Walking down the bustling Hamra Street in the heart of the Lebanese capital of Beirut, one is afforded the luxury of picking from a range of #Fast Food chains: Burger King, Crepaway, Food Style -- the list goes on. Those names have now become a conspicuous feature in an area long associated with the Lebanese identity. Today, people come from miles away to experience ‘Western’ cuisines in a vibrant ambiance.

Scattered among those stylish brands are traditional eateries for those who still look for a taste of authenticity. They compete in a market swept by 21st-century dishes, but they are still visited by those careful about what they eat.

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Lebanon holds the mantle

#Lebanon, a country that sits on the eastern shore of the Mediterranean Sea, leads a number of nations that still cherish a traditional, Mediterranean diet. Paleolithic dishes have been inherited with little modification across generations.

The rise of the fast-food culture has been met with resistance by healthy diet advocates. In Lebanon, there are people who still hold to the old diet, especially along the coast, where seafood is a popular choice, while in the mountains, consuming raw meat is still a dietary choice by villagers of all ages.

When it comes to salads, Tabbouleh tops the choices. The Mediterranean mix is prepared from bulgur, #Olive Oil, chopped tomatoes and cucumbers along with minced parsley. Onions or garlic are also added for special flavor.

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Mono-unsaturated fat and carbohydrates make the dish a perfect choice for diet followers.

But there is nothing like raw meat to best define a Levantine mezzeh (a traditional meal as it is known in Lebanese). Households across towns and villages have preserved this ancient food legacy. A typical mezzeh will include raw meat (lamb or beef) bulgur, mint and olive oil.

Antoinette, a 75-year-old who lives in Beirut, opened her kitchen for authentic food enthusiasts. She says she still prepares the same kebab she has prepared for over 50 years. It is how people here resist a trend of what she brands as ''weird-looking food.''

‘’I have customers who never eat elsewhere,’’ says Antoinette. ‘’They have their breakfast and lunch here. They are not happy with the way their life has changed. They miss simple, healthy plates.''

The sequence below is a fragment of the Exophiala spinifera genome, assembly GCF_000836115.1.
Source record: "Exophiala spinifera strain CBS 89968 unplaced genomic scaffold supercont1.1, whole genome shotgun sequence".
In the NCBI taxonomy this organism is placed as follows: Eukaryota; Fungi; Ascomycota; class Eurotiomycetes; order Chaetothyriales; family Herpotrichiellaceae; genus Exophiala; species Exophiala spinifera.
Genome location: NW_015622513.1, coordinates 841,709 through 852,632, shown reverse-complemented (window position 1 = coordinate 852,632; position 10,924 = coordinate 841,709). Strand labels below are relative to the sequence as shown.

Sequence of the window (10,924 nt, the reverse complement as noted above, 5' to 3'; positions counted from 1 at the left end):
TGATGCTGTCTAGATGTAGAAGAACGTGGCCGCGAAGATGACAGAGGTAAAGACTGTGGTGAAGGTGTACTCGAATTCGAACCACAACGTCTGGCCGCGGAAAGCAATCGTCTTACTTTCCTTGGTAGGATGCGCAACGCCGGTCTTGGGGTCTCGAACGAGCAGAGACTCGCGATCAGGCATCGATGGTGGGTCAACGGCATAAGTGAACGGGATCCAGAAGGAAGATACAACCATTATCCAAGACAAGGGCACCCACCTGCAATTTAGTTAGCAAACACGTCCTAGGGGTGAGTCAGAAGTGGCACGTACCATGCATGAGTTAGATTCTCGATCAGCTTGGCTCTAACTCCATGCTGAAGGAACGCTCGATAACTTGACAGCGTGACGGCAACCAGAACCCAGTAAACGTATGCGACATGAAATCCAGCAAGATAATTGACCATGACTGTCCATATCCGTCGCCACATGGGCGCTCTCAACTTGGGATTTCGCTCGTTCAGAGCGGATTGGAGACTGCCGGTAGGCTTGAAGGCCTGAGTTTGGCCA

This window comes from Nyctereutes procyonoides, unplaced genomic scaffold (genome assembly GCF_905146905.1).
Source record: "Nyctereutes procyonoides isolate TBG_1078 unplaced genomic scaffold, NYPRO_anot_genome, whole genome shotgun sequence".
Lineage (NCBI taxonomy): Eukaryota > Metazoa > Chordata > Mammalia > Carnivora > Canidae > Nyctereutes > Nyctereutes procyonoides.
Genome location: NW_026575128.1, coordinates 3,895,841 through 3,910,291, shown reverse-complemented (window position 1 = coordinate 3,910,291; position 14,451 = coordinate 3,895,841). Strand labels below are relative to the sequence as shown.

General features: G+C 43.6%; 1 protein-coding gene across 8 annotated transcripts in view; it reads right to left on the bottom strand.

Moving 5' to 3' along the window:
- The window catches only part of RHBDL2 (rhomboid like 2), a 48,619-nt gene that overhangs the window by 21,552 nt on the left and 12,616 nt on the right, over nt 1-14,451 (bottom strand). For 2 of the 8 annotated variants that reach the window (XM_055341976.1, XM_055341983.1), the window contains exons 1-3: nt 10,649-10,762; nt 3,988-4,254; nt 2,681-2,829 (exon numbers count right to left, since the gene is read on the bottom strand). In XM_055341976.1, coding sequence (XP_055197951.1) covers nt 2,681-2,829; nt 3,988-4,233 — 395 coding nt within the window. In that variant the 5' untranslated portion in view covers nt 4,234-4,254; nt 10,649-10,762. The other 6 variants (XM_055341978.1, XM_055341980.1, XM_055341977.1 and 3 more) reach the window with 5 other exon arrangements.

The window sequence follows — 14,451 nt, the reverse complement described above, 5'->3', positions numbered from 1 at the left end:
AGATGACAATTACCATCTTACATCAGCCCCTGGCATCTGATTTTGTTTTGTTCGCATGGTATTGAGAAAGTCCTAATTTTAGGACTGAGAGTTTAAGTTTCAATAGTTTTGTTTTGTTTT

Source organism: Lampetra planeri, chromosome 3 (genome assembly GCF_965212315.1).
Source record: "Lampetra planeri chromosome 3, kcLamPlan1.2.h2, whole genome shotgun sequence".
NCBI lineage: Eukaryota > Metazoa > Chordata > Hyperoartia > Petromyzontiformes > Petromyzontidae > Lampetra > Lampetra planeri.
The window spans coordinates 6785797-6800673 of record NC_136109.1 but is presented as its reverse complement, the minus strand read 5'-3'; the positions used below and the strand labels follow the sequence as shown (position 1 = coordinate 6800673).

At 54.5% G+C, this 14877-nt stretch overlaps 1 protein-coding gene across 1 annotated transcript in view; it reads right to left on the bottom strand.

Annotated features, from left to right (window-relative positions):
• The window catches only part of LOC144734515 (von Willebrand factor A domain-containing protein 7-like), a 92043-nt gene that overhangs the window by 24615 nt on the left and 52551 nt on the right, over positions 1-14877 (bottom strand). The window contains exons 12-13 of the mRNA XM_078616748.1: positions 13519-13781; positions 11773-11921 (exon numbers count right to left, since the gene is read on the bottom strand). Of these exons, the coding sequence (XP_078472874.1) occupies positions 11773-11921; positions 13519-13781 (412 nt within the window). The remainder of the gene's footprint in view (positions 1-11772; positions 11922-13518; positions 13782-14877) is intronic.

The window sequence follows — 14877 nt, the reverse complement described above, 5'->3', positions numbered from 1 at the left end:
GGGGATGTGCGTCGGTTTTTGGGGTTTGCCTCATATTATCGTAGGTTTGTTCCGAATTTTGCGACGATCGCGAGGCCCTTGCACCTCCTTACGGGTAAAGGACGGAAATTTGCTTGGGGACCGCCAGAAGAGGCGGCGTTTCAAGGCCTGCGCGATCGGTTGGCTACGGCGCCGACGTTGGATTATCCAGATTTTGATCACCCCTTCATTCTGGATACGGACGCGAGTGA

Still a popular choice

Situated in one corner of the Hamra main street, t-Marbouta is decorated with posters of old Beirut and furnished with sofas to reflect a Lebanese house atmosphere.

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The restaurant serves a variety of Levantine dishes enjoyed by local and foreign customers alike.

‘’t-Marbouta’s food is still being cooked in homes and offered in many restaurants,’’ says Areej Abou Harb, t-Marbouta Cultural Activities Coordinator.

‘’Today, the restaurants in Beirut offer a wide variety of cuisines. The Levant food is one of them. Not everyone likes to eat junk food and there are those prefer this traditional type of diet.’’

Abou Harb stresses that customers are aware of the nutritional value of what they eat. Potato Omelette, for instance, is one of the most popular dishes served at t-Marbouta for breakfast and brunch. It is a simple and quick recipe made with stewed potatoes and chopped onions. Added to scrambled eggs, the warm, protein-rich mix is served mainly during the winter season.

Hummus is here to stay

Lebanon is not the only destination for the Levant cuisine. Countries in the Levant share the same culinary traditions that have been influenced by different food theories. This can be traced back to the age of the Ottoman Empire which controlled Jordan, Syria and Southern Turkey.

If you want a manifestation of this deep-rooted culture, try Hummus which is a blend of cooked, mashed chickpeas with tahini, olive oil, garlic and lemon juice. The simple, smooth spread is popular not only in the Levant but also in Europe.

Traditional cuisine is admittedly facing an existential battle in the face of drastic changes to eating habits. Middle East societies have welcomed a broad range of franchises, but Antoinette still believes that the recipes she learned from her grandmother will still be prepared by her grandchildren in years and decades to come.